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Page 1 of 1, showing 7 records out of 7 total, starting on record 1, ending on 7

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Title | Creator | Date Made Visible | None

Thomas Bickerton testimony

Hyatt, Thaddeus

This testimony, taken down by Thaddeus Hyatt as part of the Journal of Investigations in Kansas, is divided into two parts. It begins with descriptions of his life before he came to Kansas Territory and his efforts to set up a claim outside of Lawrence, including his technique for building his sod house. Thomas Bickerton was a well traveled individual and an influential commander of a free state artillery company. He was involved in skirmishes with border ruffians and in the attack on Franklin. Also, General James Lane sent him to Kansas City to obtain a brass howitzer (later known as the Abbott howitzer) for use against the proslavery forces.

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Mary Dillon Holliday to Cyrus Kurtz Holliday

Holliday, Mary Dillon, 1833-1908

Mary Holliday of Meadville, Pennsylvania reported the contents of a letter her husband, Cyrus K. Holliday, had received from William D. Paul of Topeka, Kansas Territory. Cyrus was speaking in New Castle, PA on the behalf of Republican presidential candidate John C. Fremont. Paul wrote that Harry G. Young was living in Cyrus' Topeka house. Milton C. Dickey and Dr. George A. Cutler had returned to Topeka without weapons, to the disappointment of the "Topeka boys," who anticipated conflict with Missourians. Mary recommended reading the New York Times. She wrote of her dissatisfaction with their separation and readiness to emigrate to Kansas Territory.

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Samuel Newell Simpson to Hiram Hill

Simpson, Samuel Newell

Samuel N. Simpson wrote to Hiram Hill from Lawrence, Kansas Territory, updating him on the status of Hill's rents and outlining the rental agreements he had arranged with the various tenants. Simpson mentioned he had raised the $5000 for the church, as promised, and that Hill's money could not be invested in Wyandotte lands until they were properly surveyed. He added that he had recently brought firearms to Kansas Territory, stating " I think our trouble in Kansas has only begun -- but let the war and even dissolution come -- the quicker the better."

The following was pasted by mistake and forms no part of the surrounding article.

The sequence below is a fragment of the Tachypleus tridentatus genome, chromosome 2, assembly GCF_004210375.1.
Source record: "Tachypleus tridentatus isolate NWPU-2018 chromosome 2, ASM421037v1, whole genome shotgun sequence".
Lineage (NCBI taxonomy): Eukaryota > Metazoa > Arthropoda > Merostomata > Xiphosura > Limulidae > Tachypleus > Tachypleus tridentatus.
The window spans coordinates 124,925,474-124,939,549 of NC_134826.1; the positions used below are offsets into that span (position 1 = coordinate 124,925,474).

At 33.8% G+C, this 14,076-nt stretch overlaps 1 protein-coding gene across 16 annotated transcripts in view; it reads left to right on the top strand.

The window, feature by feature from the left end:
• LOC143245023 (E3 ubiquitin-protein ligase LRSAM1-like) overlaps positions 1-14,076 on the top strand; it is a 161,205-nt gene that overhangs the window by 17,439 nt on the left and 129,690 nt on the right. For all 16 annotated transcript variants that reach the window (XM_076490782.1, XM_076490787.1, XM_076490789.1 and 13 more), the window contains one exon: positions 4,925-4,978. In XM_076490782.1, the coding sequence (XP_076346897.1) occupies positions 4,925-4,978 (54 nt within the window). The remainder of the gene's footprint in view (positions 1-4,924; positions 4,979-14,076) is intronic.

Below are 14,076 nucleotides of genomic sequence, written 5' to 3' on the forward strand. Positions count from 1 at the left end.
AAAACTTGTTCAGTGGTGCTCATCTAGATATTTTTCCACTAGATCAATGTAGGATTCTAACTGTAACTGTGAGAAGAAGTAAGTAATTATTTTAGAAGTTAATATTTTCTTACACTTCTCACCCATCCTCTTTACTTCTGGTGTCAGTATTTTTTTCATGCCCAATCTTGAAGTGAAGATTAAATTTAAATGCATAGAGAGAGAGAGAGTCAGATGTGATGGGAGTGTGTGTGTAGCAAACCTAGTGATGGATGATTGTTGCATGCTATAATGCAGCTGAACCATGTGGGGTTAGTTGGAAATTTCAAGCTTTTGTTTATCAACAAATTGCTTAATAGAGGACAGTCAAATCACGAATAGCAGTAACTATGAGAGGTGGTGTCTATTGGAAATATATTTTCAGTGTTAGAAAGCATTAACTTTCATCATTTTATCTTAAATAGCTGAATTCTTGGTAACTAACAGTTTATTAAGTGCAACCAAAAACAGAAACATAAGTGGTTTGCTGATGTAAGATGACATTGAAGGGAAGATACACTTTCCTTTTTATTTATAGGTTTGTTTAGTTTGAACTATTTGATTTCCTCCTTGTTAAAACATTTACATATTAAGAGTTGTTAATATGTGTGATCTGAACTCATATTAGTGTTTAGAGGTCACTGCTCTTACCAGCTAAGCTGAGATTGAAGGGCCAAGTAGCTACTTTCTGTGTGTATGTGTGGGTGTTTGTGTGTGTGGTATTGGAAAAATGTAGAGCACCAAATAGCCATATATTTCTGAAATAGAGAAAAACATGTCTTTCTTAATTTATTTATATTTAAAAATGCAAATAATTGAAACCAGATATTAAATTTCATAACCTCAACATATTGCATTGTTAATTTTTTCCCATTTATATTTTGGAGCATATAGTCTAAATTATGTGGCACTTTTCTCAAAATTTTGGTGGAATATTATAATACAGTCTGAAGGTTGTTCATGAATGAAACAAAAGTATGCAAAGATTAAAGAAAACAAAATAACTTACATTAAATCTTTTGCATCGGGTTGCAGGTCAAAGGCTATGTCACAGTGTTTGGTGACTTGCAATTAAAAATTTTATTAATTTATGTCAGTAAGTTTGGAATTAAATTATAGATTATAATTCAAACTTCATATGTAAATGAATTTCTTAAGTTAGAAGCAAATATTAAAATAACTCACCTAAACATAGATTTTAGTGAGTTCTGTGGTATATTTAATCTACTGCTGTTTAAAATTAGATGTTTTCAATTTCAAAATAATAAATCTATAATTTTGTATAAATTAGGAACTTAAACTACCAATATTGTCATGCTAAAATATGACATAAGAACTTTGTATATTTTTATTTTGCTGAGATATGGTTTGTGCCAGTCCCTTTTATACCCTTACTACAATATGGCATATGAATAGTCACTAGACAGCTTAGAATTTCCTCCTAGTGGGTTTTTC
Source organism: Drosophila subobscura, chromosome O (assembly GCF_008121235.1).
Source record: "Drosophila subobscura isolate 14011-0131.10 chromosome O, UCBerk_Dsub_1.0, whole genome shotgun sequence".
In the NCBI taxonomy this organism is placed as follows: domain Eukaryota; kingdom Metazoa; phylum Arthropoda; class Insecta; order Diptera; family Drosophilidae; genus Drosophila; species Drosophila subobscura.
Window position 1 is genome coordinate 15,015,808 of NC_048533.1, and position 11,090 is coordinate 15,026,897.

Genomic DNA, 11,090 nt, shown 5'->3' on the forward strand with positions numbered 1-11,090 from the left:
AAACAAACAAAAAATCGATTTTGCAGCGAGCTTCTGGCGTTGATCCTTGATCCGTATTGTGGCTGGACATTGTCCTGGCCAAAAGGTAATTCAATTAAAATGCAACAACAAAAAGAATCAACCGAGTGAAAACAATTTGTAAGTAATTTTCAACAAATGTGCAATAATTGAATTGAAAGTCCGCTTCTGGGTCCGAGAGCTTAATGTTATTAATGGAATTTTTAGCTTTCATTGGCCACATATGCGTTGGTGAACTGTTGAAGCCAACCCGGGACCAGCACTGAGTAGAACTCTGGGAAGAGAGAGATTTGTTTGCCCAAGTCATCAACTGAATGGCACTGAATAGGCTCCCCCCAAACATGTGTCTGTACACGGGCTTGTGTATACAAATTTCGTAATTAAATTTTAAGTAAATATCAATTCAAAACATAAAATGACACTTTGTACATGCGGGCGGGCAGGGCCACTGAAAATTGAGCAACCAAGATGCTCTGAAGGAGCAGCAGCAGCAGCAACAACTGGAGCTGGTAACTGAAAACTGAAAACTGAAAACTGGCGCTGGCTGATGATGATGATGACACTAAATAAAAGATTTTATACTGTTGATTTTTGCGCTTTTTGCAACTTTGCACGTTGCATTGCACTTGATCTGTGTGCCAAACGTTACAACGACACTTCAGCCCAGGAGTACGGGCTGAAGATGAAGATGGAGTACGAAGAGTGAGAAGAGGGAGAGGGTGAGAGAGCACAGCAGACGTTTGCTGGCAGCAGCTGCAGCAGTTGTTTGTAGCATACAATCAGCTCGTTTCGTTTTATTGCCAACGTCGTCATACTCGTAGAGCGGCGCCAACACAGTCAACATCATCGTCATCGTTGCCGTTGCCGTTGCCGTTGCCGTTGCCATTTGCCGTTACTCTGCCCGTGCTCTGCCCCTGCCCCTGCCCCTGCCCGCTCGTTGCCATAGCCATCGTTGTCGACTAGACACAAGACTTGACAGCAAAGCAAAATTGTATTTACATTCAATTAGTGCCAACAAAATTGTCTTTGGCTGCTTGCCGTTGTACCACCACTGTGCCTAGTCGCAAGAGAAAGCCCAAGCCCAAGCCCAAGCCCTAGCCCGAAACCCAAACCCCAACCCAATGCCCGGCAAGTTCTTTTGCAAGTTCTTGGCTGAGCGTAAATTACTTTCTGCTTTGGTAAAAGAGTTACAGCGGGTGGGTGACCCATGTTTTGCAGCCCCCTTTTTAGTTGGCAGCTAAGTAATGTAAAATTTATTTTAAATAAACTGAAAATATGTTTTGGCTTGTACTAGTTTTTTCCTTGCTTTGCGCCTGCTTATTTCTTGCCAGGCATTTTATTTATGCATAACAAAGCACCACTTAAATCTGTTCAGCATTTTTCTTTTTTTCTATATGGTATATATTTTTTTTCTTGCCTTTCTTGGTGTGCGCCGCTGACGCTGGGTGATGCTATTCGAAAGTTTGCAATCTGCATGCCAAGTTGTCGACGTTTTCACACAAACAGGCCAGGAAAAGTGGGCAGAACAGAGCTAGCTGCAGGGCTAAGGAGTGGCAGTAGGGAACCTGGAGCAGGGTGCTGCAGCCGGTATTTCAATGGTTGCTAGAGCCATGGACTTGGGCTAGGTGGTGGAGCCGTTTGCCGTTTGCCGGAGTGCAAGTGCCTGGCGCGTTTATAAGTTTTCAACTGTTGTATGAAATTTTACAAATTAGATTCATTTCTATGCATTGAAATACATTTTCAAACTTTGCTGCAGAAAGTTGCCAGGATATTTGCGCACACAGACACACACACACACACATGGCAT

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Charles Robinson to Eli Thayer

Robinson, Charles, 1818-1894

Charles Robinson, writing from Lawrence, Kansas Territory to Eli Thayer in Worcester, Massachusetts, described voting irregularities in the March 30, 1855 election of members to the territorial legislature. Robinson maintained that the election was "controlled entirely by Missourians" who came to the territory, took over the polling places, and cast illegal ballots to ensure that proslavery supporters were elected to the legislature. Robinson also reported that free staters in Lawrence had formed themselves into four military companies, and urged Thayer to send Sharps rifles and cannons for these forces.

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Knox & Kellogg to James B. Abbott

Attorneys Knox & Kellogg wrote from St. Louis to James Abbott in Lawrence, Kansas Territory, responding to a lawsuit brought against them by Samuel Cabot. Cabot held them responsible for the long delay in returning several rifles that had been stolen from him the previous spring by Missouri "Highwaymen." Knox and Kellogg reported to Abbott, acting as agent for Cabot, that the lawsuit had been dismissed and the damage to the rifles was to be appraised by a third party.

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Knox & Kellogg to James B. Abbott

St. Louis attorneys Knox & Kellogg responded to an inquiry from James Abbott, informing him that they had been in communication with M. F. Conway, by request of Samuel Cabot. Knox & Kellogg told Abbott that, once received, they would hold the rifles subject to Cabot's order. The attorneys stated they had done all they could since they had not heard further word from Cabot nor could they predict when they themselves would receive the rifle shipment. Cabot had made several attempts to recover rifles that were stolen from him by Missouri "Highwaymen" in the spring of 1857.

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John Doy and rescue party

DaLee, Amon Gilbert

On January 25, 1859, free state activists Dr. John Doy and his son, Charles, left Lawrence, Kansas Territory, for Nebraska with 13 slaves. They were captured when only twelve miles out of Lawrence, and were taken to Weston, Missouri. The two Doys had an examination at Weston and were committed to jail at Platte City, Missouri, for the crime of abducting slaves. They remained in jail until March 20, 1859, then moved to St. Joseph, Missouri, where Dr. Doy was tried. After the trial, Charles Doy was set free. However, the first jury could not agree on a verdict for Dr. Doy, and he was tried a second time. At the second trial, he was convicted and sentenced to five years in the penitentiary. While being held in the St. Joseph jail, he was freed by friends from Kansas Territory on July 23, 1859. People in the ambrotype are: (l to r) Major James B. Abbott, Captain Joshua A. Pike, Jacob Senix, Joseph Gardner, Thomas Simmons, S. J. Willis, Captain John E. Stuart [Stewart], Charles Doy, Silas Soule, George R. Hay, and Dr. John Doy (seated in front). The ambrotype was taken at Lawrence, Kansas Territory, in the summer of 1859.

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